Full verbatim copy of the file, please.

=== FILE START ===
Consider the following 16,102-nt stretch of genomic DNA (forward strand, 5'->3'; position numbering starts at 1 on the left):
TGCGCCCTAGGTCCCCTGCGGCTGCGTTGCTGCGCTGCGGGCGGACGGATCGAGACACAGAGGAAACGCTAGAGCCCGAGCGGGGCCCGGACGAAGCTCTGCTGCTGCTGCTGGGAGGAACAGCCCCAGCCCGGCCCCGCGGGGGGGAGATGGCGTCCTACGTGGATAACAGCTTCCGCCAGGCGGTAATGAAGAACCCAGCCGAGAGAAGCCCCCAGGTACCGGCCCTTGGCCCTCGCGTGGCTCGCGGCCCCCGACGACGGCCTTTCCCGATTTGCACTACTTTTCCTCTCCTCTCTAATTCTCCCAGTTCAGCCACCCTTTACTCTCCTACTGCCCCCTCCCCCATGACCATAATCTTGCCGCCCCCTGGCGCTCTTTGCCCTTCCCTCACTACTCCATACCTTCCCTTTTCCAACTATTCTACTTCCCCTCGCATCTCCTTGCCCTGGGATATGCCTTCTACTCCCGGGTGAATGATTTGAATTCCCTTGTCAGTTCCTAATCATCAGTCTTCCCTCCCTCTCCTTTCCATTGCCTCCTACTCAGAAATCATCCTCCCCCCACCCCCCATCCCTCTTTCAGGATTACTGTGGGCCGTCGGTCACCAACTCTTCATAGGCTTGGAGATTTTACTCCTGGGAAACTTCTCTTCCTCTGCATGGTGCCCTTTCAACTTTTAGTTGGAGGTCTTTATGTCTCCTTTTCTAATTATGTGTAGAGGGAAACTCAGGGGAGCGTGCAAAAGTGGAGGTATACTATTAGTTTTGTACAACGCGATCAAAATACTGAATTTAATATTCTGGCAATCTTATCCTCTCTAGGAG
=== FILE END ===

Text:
Consider the following 16,102-nt stretch of genomic DNA (forward strand, 5'->3'; position numbering starts at 1 on the left):
TGCGCCCTAGGTCCCCTGCGGCTGCGTTGCTGCGCTGCGGGCGGACGGATCGAGACACAGAGGAAACGCTAGAGCCCGAGCGGGGCCCGGACGAAGCTCTGCTGCTGCTGCTGGGAGGAACAGCCCCAGCCCGGCCCCGCGGGGGGGAGATGGCGTCCTACGTGGATAACAGCTTCCGCCAGGCGGTAATGAAGAACCCAGCCGAGAGAAGCCCCCAGGTACCGGCCCTTGGCCCTCGCGTGGCTCGCGGCCCCCGACGACGGCCTTTCCCGATTTGCACTACTTTTCCTCTCCTCTCTAATTCTCCCAGTTCAGCCACCCTTTACTCTCCTACTGCCCCCTCCCCCATGACCATAATCTTGCCGCCCCCTGGCGCTCTTTGCCCTTCCCTCACTACTCCATACCTTCCCTTTTCCAACTATTCTACTTCCCCTCGCATCTCCTTGCCCTGGGATATGCCTTCTACTCCCGGGTGAATGATTTGAATTCCCTTGTCAGTTCCTAATCATCAGTCTTCCCTCCCTCTCCTTTCCATTGCCTCCTACTCAGAAATCATCCTCCCCCCACCCCCCATCCCTCTTTCAGGATTACTGTGGGCCGTCGGTCACCAACTCTTCATAGGCTTGGAGATTTTACTCCTGGGAAACTTCTCTTCCTCTGCATGGTGCCCTTTCAACTTTTAGTTGGAGGTCTTTATGTCTCCTTTTCTAATTATGTGTAGAGGGAAACTCAGGGGAGCGTGCAAAAGTGGAGGTATACTATTAGTTTTGTACAACGCGATCAAAATACTGAATTTAATATTCTGGCAATCTTATCCTCTCTAGGAG